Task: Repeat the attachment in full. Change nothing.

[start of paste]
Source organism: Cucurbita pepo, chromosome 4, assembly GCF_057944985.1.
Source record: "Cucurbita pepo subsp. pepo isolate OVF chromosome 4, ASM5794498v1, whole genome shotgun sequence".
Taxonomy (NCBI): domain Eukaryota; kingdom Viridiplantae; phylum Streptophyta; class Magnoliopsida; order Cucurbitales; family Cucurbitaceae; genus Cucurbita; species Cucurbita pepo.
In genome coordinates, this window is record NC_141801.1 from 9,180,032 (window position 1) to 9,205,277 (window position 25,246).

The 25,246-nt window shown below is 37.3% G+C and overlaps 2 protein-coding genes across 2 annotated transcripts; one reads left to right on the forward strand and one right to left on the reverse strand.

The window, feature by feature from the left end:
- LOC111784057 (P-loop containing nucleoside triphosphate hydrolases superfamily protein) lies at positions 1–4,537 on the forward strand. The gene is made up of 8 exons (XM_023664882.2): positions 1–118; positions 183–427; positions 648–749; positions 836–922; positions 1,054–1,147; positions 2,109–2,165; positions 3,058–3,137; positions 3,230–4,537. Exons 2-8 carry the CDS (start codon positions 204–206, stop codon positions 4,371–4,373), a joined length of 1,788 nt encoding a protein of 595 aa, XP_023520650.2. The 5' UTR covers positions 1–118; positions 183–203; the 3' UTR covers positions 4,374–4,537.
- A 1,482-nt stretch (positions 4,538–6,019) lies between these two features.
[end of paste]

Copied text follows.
Source organism: Cucurbita pepo, chromosome 4, assembly GCF_057944985.1.
Source record: "Cucurbita pepo subsp. pepo isolate OVF chromosome 4, ASM5794498v1, whole genome shotgun sequence".
Taxonomy (NCBI): domain Eukaryota; kingdom Viridiplantae; phylum Streptophyta; class Magnoliopsida; order Cucurbitales; family Cucurbitaceae; genus Cucurbita; species Cucurbita pepo.
In genome coordinates, this window is record NC_141801.1 from 9,180,032 (window position 1) to 9,205,277 (window position 25,246).

The 25,246-nt window shown below is 37.3% G+C and overlaps 2 protein-coding genes across 2 annotated transcripts; one reads left to right on the forward strand and one right to left on the reverse strand.

The window, feature by feature from the left end:
- LOC111784057 (P-loop containing nucleoside triphosphate hydrolases superfamily protein) lies at positions 1–4,537 on the forward strand. The gene is made up of 8 exons (XM_023664882.2): positions 1–118; positions 183–427; positions 648–749; positions 836–922; positions 1,054–1,147; positions 2,109–2,165; positions 3,058–3,137; positions 3,230–4,537. Exons 2-8 carry the CDS (start codon positions 204–206, stop codon positions 4,371–4,373), a joined length of 1,788 nt encoding a protein of 595 aa, XP_023520650.2. The 5' UTR covers positions 1–118; positions 183–203; the 3' UTR covers positions 4,374–4,537.
- A 1,482-nt stretch (positions 4,538–6,019) lies between these two features.